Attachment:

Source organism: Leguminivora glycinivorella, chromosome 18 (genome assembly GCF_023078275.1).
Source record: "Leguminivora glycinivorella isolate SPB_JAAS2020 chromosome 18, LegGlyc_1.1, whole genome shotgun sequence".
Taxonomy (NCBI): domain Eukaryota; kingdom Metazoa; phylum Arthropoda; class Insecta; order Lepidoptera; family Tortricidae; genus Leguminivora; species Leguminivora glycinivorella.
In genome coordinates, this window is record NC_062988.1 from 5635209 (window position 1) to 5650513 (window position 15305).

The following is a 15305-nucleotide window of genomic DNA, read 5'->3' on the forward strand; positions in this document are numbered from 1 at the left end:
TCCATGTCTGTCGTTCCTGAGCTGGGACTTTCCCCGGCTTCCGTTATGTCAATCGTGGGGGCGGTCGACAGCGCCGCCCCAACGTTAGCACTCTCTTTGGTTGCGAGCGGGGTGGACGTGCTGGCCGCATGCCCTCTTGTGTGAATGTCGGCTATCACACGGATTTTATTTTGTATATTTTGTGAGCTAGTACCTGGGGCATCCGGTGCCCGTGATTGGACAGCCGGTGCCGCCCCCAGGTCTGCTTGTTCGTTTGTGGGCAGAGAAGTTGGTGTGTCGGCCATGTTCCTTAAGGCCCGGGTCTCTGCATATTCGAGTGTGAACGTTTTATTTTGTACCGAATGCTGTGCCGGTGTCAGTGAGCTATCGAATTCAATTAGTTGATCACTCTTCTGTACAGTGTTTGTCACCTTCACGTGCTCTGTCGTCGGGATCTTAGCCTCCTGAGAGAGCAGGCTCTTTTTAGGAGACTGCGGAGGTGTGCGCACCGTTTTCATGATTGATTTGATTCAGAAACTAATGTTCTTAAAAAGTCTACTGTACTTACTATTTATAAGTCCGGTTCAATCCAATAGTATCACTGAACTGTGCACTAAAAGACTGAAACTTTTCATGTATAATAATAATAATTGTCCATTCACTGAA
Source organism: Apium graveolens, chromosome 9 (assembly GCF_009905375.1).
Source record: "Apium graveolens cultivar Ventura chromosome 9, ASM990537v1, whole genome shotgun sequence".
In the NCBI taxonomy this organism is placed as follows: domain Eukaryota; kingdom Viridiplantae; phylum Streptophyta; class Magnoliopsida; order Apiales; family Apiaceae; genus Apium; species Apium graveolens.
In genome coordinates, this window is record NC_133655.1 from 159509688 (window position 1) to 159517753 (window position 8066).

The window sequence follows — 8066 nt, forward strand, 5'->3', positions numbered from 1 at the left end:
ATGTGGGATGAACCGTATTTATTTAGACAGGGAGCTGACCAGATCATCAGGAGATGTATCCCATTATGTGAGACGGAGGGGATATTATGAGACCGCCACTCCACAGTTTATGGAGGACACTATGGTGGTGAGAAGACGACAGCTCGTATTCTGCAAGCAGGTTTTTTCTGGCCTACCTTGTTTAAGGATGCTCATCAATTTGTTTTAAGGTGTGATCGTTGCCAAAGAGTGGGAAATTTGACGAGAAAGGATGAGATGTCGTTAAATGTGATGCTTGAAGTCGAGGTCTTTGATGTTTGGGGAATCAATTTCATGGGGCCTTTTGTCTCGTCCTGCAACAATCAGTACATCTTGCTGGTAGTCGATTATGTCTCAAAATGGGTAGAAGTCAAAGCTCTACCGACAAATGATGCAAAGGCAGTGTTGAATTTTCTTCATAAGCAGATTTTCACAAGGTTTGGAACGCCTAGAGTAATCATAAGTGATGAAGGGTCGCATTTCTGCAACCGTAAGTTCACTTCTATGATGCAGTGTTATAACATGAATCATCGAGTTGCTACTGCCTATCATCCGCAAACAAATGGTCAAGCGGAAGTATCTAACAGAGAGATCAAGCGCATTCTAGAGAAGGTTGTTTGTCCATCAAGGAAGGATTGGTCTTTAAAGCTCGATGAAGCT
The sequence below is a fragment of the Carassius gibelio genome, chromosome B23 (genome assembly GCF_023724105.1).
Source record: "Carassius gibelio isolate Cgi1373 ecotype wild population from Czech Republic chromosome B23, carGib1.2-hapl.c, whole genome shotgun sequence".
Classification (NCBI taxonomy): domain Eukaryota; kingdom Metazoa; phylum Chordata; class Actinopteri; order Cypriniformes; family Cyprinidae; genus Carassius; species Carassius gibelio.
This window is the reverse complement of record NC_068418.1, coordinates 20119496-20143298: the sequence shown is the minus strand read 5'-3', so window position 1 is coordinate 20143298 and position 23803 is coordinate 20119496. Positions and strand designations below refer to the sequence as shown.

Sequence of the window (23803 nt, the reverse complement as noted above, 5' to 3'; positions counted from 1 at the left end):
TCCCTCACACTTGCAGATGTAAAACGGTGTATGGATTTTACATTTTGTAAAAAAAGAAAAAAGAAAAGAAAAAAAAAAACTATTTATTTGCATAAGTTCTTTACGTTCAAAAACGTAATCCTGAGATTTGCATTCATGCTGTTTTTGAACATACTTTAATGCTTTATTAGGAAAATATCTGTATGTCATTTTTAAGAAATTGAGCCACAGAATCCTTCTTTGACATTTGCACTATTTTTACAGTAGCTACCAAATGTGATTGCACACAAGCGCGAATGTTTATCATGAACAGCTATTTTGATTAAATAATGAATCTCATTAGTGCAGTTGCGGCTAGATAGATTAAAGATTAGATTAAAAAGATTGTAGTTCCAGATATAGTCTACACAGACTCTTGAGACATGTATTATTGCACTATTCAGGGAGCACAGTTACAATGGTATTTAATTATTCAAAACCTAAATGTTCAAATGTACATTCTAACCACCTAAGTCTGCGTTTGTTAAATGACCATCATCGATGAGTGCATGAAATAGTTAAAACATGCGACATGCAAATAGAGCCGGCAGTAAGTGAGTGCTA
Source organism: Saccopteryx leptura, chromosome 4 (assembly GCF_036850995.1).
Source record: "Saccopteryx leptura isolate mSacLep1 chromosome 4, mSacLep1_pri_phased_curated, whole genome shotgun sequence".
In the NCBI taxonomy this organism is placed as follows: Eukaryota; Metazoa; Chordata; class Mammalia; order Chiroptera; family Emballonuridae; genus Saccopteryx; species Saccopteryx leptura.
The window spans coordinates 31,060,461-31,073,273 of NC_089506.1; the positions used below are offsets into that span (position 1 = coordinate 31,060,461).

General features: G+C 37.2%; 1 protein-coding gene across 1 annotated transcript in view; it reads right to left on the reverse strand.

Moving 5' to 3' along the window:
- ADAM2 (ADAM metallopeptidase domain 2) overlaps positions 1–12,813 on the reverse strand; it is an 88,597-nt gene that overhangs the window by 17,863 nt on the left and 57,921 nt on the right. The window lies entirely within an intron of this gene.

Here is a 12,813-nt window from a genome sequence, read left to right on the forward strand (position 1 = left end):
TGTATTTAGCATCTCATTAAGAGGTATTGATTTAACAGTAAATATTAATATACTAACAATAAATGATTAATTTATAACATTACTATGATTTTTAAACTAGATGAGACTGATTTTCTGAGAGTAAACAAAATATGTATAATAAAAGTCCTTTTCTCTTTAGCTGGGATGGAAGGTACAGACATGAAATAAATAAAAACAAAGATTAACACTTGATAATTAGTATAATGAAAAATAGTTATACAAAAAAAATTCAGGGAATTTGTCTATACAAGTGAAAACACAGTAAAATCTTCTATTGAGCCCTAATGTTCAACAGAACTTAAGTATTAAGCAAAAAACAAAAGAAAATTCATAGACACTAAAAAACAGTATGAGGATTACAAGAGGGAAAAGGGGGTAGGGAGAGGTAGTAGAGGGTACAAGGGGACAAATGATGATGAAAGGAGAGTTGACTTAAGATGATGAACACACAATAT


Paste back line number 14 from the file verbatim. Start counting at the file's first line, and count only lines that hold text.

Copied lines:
Source record: "Carassius gibelio isolate Cgi1373 ecotype wild population from Czech Republic chromosome B23, carGib1.2-hapl.c, whole genome shotgun sequence".